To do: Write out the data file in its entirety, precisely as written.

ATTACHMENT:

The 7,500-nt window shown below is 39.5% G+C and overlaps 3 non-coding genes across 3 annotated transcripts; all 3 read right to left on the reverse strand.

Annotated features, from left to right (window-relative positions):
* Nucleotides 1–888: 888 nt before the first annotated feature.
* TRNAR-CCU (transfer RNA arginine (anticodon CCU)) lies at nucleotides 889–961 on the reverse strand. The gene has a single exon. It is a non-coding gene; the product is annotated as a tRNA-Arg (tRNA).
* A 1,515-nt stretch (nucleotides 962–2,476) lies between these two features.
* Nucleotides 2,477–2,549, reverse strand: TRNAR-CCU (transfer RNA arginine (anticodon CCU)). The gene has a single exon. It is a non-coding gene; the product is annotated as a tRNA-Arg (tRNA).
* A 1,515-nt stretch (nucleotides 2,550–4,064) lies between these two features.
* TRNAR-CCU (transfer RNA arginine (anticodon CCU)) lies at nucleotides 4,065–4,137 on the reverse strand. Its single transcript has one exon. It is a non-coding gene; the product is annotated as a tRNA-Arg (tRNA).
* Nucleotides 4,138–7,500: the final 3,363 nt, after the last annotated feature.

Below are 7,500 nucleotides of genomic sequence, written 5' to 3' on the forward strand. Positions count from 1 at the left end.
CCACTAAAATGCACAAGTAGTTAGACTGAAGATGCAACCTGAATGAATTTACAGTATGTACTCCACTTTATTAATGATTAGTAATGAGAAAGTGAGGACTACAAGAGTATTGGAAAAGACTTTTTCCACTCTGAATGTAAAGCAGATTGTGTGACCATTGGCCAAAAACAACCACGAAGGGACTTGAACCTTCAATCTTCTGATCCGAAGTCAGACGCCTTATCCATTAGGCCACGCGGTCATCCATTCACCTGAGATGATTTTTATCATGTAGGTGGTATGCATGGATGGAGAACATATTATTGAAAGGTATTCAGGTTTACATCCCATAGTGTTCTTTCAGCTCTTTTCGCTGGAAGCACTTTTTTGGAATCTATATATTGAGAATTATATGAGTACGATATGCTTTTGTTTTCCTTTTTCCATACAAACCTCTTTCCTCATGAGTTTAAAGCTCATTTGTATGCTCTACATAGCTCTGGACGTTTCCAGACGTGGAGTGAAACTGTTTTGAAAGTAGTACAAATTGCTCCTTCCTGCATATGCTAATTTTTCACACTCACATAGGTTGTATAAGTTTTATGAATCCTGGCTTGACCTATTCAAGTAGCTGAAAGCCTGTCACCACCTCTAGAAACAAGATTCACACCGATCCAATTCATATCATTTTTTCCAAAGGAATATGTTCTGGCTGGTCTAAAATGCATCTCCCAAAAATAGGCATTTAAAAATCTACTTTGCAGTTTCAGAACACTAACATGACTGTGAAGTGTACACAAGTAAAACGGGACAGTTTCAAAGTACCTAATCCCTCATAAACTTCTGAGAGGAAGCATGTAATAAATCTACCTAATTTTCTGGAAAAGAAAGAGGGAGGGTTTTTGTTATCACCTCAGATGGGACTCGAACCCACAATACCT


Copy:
The 7,500-nt window shown below is 39.5% G+C and overlaps 3 non-coding genes across 3 annotated transcripts; all 3 read right to left on the reverse strand.

Annotated features, from left to right (window-relative positions):
* Nucleotides 1–888: 888 nt before the first annotated feature.
* TRNAR-CCU (transfer RNA arginine (anticodon CCU)) lies at nucleotides 889–961 on the reverse strand. The gene has a single exon. It is a non-coding gene; the product is annotated as a tRNA-Arg (tRNA).
* A 1,515-nt stretch (nucleotides 962–2,476) lies between these two features.
* Nucleotides 2,477–2,549, reverse strand: TRNAR-CCU (transfer RNA arginine (anticodon CCU)). The gene has a single exon. It is a non-coding gene; the product is annotated as a tRNA-Arg (tRNA).
* A 1,515-nt stretch (nucleotides 2,550–4,064) lies between these two features.
* TRNAR-CCU (transfer RNA arginine (anticodon CCU)) lies at nucleotides 4,065–4,137 on the reverse strand. Its single transcript has one exon. It is a non-coding gene; the product is annotated as a tRNA-Arg (tRNA).
* Nucleotides 4,138–7,500: the final 3,363 nt, after the last annotated feature.

Below are 7,500 nucleotides of genomic sequence, written 5' to 3' on the forward strand. Positions count from 1 at the left end.
CCACTAAAATGCACAAGTAGTTAGACTGAAGATGCAACCTGAATGAATTTACAGTATGTACTCCACTTTATTAATGATTAGTAATGAGAAAGTGAGGACTACAAGAGTATTGGAAAAGACTTTTTCCACTCTGAATGTAAAGCAGATTGTGTGACCATTGGCCAAAAACAACCACGAAGGGACTTGAACCTTCAATCTTCTGATCCGAAGTCAGACGCCTTATCCATTAGGCCACGCGGTCATCCATTCACCTGAGATGATTTTTATCATGTAGGTGGTATGCATGGATGGAGAACATATTATTGAAAGGTATTCAGGTTTACATCCCATAGTGTTCTTTCAGCTCTTTTCGCTGGAAGCACTTTTTTGGAATCTATATATTGAGAATTATATGAGTACGATATGCTTTTGTTTTCCTTTTTCCATACAAACCTCTTTCCTCATGAGTTTAAAGCTCATTTGTATGCTCTACATAGCTCTGGACGTTTCCAGACGTGGAGTGAAACTGTTTTGAAAGTAGTACAAATTGCTCCTTCCTGCATATGCTAATTTTTCACACTCACATAGGTTGTATAAGTTTTATGAATCCTGGCTTGACCTATTCAAGTAGCTGAAAGCCTGTCACCACCTCTAGAAACAAGATTCACACCGATCCAATTCATATCATTTTTTCCAAAGGAATATGTTCTGGCTGGTCTAAAATGCATCTCCCAAAAATAGGCATTTAAAAATCTACTTTGCAGTTTCAGAACACTAACATGACTGTGAAGTGTACACAAGTAAAACGGGACAGTTTCAAAGTACCTAATCCCTCATAAACTTCTGAGAGGAAGCATGTAATAAATCTACCTAATTTTCTGGAAAAGAAAGAGGGAGGGTTTTTGTTATCACCTCAGATGGGACTCGAACCCACAATACCT